with DNA grown in E. coli.

MeSH Terms:
  *DNA Repair
  DNA Restriction Enzymes
  Escherichia coli/*genetics
  *Genes, Bacterial
  Saccharomyces cerevisiae/*genetics
  Support, Non-U.S. Gov't
  Support, U.S. Gov't, Non-P.H.S.
  Support, U.S. Gov't, P.H.S.

  DNA Restriction Enzymes (EC 3.1.21.)
  Adenine (CAS 73-24-5)

Mutat Res 315: 281-293  (1994) [95059178]

Roles for the yeast RAD18 and RAD52 DNA repair genes in UV mutagenesis.

J. D. Armstrong, D. N. Chadee & B. A. Kunz

Microbiology Department, University of Manitoba, Winnipeg, Canada.

Experimental evidence indicates that although the Saccharomyces cerevisiae
RAD18 and RAD52 genes are not required for nucleotide excision repair, they
function in the processing of UV-induced DNA damage in yeast. Conflicting
statements regarding the UV mutability of strains deleted for RAD18 prompted us
to re-examine the influence of RAD18, and RAD52, on UV mutagenesis. To do so,
we characterized mutations induced by UV in SUP4-o, a yeast suppressor tRNA
gene. SUP4-o was maintained on a plasmid in isogenic strains that either
carried one of two different rad18 deletions (rad18 delta) or had RAD52
disrupted. Both rad18 deletions decreased the frequency of UV-induced SUP4-o
mutations to levels close to those for spontaneous mutagenesis in the rad18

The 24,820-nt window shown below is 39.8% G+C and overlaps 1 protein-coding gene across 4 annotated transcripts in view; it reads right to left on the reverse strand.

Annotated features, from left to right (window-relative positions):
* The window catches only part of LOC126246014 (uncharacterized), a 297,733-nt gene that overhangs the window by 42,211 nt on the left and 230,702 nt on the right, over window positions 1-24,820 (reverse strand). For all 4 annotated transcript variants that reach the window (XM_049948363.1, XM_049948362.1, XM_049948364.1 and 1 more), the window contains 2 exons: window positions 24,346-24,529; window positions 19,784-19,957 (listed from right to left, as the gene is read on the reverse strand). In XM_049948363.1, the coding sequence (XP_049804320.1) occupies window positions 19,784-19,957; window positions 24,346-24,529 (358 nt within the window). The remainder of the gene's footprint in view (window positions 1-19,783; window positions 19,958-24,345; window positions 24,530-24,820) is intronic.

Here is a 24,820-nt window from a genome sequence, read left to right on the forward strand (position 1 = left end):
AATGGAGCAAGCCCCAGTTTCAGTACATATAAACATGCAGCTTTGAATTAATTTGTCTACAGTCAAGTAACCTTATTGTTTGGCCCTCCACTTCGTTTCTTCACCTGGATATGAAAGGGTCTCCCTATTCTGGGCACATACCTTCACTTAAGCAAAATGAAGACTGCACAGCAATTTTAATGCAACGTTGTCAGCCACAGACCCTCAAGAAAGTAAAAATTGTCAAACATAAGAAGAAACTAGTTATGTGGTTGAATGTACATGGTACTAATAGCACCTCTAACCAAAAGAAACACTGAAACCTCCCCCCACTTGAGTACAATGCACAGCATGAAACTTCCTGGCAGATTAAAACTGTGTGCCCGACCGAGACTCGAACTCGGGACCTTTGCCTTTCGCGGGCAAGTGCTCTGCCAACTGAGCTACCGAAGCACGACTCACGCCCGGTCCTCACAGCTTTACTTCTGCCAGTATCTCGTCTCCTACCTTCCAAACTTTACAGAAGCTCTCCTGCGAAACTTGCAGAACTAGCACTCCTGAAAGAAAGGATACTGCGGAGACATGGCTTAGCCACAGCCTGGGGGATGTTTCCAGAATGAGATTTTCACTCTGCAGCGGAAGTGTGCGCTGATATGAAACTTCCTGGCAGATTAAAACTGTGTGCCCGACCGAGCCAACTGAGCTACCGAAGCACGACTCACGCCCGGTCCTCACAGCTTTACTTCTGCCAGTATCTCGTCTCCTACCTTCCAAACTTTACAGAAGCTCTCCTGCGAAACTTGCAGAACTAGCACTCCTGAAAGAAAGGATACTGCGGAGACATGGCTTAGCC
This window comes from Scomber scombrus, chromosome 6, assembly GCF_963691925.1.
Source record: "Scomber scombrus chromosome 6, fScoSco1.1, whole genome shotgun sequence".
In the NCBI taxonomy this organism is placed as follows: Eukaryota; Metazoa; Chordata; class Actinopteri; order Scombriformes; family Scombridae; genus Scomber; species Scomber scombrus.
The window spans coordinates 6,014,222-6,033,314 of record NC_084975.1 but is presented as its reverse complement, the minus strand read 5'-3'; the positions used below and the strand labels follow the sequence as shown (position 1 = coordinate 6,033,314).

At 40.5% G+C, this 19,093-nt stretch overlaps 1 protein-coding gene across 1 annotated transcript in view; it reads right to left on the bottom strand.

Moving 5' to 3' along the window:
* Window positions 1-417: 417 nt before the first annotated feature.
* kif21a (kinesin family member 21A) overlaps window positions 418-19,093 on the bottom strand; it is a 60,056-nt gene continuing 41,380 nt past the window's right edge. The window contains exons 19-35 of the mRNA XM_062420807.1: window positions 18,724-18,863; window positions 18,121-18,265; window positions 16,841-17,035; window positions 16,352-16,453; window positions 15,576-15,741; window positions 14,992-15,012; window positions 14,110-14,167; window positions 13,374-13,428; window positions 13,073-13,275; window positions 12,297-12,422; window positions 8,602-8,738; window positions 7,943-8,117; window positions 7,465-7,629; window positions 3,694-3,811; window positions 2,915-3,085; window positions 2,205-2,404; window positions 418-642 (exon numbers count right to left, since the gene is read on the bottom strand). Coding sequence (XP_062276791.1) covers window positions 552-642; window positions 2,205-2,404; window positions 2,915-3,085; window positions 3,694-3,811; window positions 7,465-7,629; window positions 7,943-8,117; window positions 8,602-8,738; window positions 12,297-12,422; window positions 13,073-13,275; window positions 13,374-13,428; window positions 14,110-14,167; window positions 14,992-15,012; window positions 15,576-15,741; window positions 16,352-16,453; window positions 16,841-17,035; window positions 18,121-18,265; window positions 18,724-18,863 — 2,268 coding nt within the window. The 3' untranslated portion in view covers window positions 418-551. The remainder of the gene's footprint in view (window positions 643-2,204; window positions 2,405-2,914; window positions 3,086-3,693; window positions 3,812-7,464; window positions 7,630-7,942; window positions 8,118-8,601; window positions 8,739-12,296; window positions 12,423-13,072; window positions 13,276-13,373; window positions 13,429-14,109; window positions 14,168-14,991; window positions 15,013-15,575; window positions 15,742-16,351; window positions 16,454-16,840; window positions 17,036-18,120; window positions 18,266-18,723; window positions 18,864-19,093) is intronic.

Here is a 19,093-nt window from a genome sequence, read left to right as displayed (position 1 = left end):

delta backgrounds, and prevented a net increase in mutant yield. A detailed
analysis of mutations isolated after UV irradiation of one of the rad18 delta
strains uncovered little evidence of the specificity features typical for UV
mutagenesis in the isogenic repair-proficient (RAD) parent (e.g., predominance
of G.C-->A.T transitions). Evidently, UV induction of SUP4-o mutations is
highly dependent on the RAD18 gene. Compared to the RAD strain, disruption of
RAD52 reduced the frequency and yield of UV mutagenesis by about two-thirds.
Closer inspection revealed that 80% of this reduction was due to a decrease in
the frequency of G.C-->A.T transitions. In addition, there were differences in
the distributions and site specificities of single base-pair substitutions.
Thus, RAD52 also participates in UV mutagenesis of a plasmid-borne gene in
yeast, but to a lesser extent than RAD18.

MeSH Terms:
  Base Sequence
  DNA Mutational Analysis
  DNA Repair/*genetics
  DNA, Fungal/radiation effects
  DNA-Binding Proteins/*genetics
  Fungal Proteins/*genetics
  Genes, Fungal/radiation effects
  Genes, Suppressor/genetics
  Molecular Sequence Data
  Point Mutation/genetics
  RNA, Transfer/genetics
  Saccharomyces cerevisiae/*genetics
  Sequence Deletion/physiology
  Support, Non-U.S. Gov't
  *Ultraviolet Rays

Gene Symbols:

  RNA, Transfer (CAS 9014-25-9)
  DNA-Binding Proteins
  DNA, Fungal
  Fungal Proteins
  RAD18 protein
  Rad52 protein

Mutat Res 191: 9-12  (1987) [87201647]